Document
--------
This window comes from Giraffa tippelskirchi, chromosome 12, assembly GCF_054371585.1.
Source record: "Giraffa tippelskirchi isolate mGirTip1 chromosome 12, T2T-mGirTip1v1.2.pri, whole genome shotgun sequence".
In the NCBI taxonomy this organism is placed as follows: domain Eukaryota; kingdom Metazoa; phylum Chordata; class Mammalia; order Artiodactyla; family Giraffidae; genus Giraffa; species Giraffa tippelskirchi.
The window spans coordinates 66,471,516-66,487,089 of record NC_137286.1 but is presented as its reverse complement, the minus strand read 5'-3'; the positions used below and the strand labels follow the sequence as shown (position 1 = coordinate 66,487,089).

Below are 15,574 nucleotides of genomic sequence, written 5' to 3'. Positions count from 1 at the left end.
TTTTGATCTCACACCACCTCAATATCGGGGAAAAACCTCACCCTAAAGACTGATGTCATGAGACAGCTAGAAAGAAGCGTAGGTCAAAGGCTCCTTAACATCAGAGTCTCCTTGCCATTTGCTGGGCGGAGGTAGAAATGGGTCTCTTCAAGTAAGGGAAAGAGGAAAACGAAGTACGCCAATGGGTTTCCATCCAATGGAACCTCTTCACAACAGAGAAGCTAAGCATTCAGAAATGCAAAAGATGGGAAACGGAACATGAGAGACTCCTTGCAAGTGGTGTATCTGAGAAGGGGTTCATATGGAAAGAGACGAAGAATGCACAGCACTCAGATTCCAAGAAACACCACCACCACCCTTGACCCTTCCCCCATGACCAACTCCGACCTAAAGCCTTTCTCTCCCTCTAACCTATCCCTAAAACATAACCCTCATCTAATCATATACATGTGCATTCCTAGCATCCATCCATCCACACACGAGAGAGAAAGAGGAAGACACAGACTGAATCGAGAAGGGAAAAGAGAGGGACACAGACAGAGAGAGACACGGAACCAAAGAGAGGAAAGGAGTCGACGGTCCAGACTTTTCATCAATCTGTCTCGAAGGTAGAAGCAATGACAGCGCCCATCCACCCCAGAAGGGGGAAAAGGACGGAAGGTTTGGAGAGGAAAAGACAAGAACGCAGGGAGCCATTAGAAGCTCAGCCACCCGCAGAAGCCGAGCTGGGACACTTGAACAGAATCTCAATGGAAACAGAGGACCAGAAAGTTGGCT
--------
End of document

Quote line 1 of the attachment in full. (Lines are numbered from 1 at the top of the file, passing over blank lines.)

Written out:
This window comes from Giraffa tippelskirchi, chromosome 12, assembly GCF_054371585.1.